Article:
Pettibone Supports Ncaa’s End Zone Prayer Ban
Oregon State coach Jerry Pettibone supports a new NCAA rule that prohibits players from kneeling in prayer in the end zone following a touchdown.
Pettibone, a born-again Christian with strong religious beliefs, said he understands the intent of the rule, which prohibits players from drawing attention to themselves by a pre-arranged, orchestrated act.
“I also tend to think that most people, when they pray, it’s a private thing, not a public thing,” he said.
Liberty University, the Baptist college Jerry Falwell founded, filed suit in Lynchburg, Va., Thursday challenging the rule.
Liberty University asked U.S. District judge James Turk to block the NCAA from penalizing teams whose players pray on the field beginning with Saturday’s games.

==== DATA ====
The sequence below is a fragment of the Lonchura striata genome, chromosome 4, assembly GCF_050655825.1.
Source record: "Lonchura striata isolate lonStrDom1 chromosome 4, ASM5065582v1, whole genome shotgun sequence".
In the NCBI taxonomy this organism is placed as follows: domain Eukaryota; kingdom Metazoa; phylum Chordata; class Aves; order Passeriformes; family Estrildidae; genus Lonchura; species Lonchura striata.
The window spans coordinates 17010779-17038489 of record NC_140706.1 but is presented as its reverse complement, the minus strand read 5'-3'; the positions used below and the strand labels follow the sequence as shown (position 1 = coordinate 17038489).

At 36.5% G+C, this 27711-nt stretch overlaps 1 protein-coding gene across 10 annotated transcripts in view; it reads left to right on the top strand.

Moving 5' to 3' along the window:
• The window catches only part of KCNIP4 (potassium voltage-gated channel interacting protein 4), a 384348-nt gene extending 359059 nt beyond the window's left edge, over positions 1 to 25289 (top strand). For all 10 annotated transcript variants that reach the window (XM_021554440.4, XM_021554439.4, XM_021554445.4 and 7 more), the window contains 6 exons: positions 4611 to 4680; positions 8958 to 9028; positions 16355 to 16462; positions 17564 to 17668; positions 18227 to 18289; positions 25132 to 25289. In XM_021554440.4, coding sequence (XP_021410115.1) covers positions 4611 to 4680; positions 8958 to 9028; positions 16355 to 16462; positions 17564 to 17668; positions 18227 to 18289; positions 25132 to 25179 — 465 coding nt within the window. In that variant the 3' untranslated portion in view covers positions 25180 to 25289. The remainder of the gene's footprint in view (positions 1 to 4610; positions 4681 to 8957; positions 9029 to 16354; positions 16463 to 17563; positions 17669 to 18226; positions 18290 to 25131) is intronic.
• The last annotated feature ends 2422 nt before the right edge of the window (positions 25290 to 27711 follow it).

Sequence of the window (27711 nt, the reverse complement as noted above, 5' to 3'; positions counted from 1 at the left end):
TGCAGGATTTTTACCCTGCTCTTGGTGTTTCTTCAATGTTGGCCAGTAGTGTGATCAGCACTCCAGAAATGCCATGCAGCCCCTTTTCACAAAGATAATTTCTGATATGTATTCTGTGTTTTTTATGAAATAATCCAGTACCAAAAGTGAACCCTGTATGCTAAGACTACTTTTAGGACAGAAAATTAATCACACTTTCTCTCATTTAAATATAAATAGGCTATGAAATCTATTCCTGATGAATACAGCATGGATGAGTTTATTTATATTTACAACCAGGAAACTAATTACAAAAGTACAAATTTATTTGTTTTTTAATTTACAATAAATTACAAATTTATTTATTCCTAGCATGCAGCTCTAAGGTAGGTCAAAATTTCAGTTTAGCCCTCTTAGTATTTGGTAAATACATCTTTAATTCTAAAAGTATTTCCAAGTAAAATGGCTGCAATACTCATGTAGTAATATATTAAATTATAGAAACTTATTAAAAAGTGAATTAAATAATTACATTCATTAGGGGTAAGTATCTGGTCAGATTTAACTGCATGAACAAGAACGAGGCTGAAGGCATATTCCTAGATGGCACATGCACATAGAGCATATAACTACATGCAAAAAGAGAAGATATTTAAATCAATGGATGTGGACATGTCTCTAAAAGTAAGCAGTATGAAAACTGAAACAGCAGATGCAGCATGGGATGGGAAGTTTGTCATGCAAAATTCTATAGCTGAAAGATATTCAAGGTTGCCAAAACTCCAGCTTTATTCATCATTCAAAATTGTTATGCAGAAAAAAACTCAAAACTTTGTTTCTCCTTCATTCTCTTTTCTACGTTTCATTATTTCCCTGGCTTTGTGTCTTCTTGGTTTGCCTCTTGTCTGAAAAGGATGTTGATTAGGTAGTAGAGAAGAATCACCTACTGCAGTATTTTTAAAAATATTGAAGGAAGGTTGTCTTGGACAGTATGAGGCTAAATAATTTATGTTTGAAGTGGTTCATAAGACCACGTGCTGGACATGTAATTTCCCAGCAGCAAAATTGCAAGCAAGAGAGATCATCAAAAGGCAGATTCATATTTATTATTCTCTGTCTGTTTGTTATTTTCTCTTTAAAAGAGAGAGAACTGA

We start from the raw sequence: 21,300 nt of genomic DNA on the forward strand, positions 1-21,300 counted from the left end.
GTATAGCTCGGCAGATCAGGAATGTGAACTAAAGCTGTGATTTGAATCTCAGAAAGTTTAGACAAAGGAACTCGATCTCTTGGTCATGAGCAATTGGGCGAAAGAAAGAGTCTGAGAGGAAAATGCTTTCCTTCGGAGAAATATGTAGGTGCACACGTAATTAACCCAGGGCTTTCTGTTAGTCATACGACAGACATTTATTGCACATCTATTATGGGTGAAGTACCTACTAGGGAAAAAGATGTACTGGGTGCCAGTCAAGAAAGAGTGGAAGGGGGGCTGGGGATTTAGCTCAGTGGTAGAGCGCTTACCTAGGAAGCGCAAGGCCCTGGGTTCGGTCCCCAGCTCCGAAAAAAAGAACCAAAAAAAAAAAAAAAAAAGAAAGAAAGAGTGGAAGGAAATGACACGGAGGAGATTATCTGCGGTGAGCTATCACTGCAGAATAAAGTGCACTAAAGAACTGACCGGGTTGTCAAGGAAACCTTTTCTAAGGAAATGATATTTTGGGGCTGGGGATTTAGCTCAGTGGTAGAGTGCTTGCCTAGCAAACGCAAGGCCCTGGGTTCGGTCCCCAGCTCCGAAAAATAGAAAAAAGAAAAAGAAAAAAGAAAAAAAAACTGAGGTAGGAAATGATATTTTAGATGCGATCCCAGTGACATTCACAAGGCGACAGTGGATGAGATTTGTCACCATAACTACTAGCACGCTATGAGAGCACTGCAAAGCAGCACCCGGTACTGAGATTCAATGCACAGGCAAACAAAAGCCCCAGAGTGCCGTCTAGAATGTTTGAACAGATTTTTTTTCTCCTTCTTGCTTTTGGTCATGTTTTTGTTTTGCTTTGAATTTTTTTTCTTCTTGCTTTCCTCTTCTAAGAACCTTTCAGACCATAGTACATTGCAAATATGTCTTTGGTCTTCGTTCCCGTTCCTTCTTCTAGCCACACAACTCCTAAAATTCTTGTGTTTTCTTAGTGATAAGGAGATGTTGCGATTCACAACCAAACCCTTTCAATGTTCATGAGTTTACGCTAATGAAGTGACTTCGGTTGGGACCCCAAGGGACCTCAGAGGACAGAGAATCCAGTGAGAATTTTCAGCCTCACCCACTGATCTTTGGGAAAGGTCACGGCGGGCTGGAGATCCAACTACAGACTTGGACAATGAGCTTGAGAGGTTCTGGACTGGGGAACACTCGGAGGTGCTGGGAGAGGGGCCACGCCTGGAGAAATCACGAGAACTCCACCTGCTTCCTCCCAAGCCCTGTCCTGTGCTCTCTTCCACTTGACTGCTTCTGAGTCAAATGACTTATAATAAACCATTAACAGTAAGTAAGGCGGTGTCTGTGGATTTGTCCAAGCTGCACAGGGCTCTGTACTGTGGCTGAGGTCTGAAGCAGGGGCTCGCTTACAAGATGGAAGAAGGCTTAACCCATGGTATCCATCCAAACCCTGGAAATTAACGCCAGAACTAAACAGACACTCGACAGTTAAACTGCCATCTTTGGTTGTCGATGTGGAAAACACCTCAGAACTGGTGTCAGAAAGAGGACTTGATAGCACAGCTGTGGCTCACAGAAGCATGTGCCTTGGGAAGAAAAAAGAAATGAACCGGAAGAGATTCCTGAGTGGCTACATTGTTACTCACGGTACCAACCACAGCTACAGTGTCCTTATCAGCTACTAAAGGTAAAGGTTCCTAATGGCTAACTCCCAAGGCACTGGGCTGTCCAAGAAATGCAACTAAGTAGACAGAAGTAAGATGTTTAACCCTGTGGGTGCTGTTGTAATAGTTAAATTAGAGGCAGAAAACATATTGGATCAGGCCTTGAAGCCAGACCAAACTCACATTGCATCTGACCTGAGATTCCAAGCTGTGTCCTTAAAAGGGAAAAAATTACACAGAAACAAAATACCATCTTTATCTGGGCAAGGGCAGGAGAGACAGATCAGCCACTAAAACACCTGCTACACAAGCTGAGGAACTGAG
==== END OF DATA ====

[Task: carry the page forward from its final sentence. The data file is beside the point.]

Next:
“This stadium is a public place. Why should you - the NCAA tell me where I need to pray?” said Liberty coach Sam Rutigliano, a plaintiff in the lawsuit along with the university and four football players.
The NCAA this season will strictly enforce a 3-year-old rule that bans players from removing their helmets, taunting the crowd or opposing players, posing or dancing after touchdowns or big plays.
Pettibone said while some players may feel they are glorifying God by kneeling in prayer after a score, the act draws as much individual attention to the player involved as does the Heisman Trophy pose.
Pettibone said, “you can pray on the sidelines and nobody is going to say anything about it.”
© Copyright 1995 Associated Press. All rights reserved. This material may not be published, broadcast, rewritten, or redistributed.